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What I Love/Miss (IV)

Here’s something I love about The Netherlands: the Dutch are very generous when it comes to helping others in need. [Now before anyone thinks that I am implying that other nationalities aren’t generous, that’s not the case. What I’m talking about here is how they go about raising money for various causes.] As with many cultures, when major crises, either natural or man-made, strike other parts of the world, they are quick to donate money to help out. Nothing unusual about that. What I like is the mindset behind their giving. There is no pressure for large donations or flashy wads of cash. The Dutch seem to feel it is their civic duty to donate, and that everyone will do so. They know that there will be important causes needing contributions today, and others tomorrow, next week and so on. They know that it’s difficult to weigh whether one cause is more deserving than another, so they don’t bother. Everyone throws in their single euro, and the next thing you know, this country of 16 million people has generated almost that many euros for whatever cause money is being collected.

People who go door-to-door collecting for charities have national identification credentials so you know they are legitimate. There’s no hard sell, just a simple request. You can say no if you so choose. They usually come carrying a large plastic jug that has a special top that allows coins to be inserted, but the top cannot be removed until the entire jug is filled. Think about that: the assumption is that you will give a euro or perhaps one or two fifty cent pieces. No more, no less. I’ve learned to keep a small stash of euros in a drawer by the front door to help facilitate these transactions. They take all of 30 seconds, and boom – done. You’ve helped someone in need, no one is hassled or made to feel cheap for not making a big donation.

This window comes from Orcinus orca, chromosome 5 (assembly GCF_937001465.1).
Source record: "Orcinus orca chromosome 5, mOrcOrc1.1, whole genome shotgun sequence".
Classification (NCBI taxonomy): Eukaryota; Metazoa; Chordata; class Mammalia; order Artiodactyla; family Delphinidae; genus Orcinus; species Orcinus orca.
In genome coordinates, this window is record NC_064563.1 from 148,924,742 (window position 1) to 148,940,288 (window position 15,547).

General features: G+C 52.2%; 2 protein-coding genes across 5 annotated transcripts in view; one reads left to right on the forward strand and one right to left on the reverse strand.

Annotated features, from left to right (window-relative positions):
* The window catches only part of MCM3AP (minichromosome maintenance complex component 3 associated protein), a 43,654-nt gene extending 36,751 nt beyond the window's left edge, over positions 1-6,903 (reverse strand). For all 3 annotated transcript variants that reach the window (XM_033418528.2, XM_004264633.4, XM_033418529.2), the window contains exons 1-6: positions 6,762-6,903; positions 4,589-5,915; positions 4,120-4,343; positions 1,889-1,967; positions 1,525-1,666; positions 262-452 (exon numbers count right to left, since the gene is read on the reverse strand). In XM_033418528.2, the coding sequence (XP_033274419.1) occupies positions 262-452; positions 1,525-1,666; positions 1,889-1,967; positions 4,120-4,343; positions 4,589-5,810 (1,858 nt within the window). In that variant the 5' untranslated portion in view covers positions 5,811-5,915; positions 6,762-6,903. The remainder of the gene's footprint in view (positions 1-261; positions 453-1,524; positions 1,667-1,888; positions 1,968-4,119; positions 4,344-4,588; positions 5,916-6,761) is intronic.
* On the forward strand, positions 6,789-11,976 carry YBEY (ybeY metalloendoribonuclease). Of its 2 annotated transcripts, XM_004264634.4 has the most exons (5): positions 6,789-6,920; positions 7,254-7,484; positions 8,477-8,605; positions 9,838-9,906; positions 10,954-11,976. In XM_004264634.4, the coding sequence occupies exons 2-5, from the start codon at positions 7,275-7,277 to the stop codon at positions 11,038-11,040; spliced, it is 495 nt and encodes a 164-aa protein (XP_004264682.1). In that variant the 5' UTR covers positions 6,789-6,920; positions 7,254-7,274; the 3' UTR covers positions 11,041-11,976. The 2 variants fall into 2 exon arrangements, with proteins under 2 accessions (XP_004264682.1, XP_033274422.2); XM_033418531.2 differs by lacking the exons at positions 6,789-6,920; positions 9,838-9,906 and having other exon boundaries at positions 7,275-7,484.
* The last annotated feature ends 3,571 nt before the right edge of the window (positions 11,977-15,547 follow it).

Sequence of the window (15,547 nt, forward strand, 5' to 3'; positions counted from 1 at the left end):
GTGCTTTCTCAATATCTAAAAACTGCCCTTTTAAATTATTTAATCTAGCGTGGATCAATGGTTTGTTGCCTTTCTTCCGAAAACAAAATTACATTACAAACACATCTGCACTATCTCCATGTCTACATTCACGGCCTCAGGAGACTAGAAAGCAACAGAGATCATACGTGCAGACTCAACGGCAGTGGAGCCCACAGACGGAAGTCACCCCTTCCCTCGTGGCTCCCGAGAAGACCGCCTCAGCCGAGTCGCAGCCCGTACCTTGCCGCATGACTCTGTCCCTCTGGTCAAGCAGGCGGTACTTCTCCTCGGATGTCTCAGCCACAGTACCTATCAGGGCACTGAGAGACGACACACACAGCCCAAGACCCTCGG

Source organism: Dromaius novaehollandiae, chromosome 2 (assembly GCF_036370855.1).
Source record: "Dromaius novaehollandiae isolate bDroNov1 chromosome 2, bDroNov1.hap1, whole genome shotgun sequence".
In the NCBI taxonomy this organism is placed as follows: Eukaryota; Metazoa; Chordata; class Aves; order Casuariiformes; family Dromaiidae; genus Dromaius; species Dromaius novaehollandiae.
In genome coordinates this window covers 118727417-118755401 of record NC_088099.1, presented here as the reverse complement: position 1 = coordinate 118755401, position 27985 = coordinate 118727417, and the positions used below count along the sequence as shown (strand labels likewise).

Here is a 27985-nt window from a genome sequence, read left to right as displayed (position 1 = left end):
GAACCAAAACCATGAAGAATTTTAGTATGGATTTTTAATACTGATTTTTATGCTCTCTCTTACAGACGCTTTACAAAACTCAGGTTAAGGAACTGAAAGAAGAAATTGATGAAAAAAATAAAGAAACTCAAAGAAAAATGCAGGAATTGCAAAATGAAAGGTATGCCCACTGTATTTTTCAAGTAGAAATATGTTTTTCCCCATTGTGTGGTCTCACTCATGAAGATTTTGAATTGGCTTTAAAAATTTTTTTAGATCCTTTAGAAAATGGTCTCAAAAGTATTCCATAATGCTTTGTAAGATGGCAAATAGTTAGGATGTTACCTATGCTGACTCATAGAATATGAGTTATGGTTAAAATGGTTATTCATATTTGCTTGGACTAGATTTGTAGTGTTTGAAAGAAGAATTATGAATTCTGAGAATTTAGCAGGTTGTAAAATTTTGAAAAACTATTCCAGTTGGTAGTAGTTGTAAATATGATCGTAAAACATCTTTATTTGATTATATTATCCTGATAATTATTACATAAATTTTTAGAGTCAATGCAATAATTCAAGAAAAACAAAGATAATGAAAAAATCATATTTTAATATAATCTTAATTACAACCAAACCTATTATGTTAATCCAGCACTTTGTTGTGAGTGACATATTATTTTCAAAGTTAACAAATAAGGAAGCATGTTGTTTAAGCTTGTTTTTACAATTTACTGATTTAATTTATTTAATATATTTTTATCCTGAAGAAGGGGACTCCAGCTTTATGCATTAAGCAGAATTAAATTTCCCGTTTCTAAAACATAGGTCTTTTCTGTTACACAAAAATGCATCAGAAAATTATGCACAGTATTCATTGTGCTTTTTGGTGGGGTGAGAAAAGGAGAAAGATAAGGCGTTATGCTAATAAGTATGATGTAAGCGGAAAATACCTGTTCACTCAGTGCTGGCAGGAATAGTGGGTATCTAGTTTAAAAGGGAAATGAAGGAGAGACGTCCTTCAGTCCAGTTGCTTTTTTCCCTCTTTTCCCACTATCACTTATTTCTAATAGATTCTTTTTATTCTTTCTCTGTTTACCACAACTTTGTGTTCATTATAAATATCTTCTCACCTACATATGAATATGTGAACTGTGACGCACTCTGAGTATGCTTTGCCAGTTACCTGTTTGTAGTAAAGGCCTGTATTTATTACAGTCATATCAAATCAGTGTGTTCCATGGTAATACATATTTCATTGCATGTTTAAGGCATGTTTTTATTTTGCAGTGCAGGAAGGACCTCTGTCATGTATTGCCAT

At the grocery store you pay a small deposit when buying soda or drinks in large plastic bottles. When finished, you bring the rinsed-out bottle back to the store, pop it into a recycling machine and you get a receipt for the quarter. What do 99% of people do with the receipt? Rather than turn it in as credit toward their grocery bill, they simply put it into the collection box for the monthly service project. Last month it was for the city animal shelter; this month it was a new playground in a nearby neighborhood. No one seems to think of it as money ‘owed’ to them, but rather as the cost of purchasing the soda. Of course they’d give it to the charity-of-the-month – natuurlijk. This is not unlike the custom in some regions of the US where certain grocery store chains allow you to sign up to have a percentage of your grocery receipts donated to a local school for help buying computers and other IT equipment.

What I Miss: I’m not going to try to sugar coat this, but will just come out and say it. The quality, selection and price of shoes leaves much to be desired here. It’s gotten to the point that I make a concerted effort to check out footwear whenever I’m traveling. (I scored a great pair of flats while in Belgium earlier this summer.) I’m just saying.

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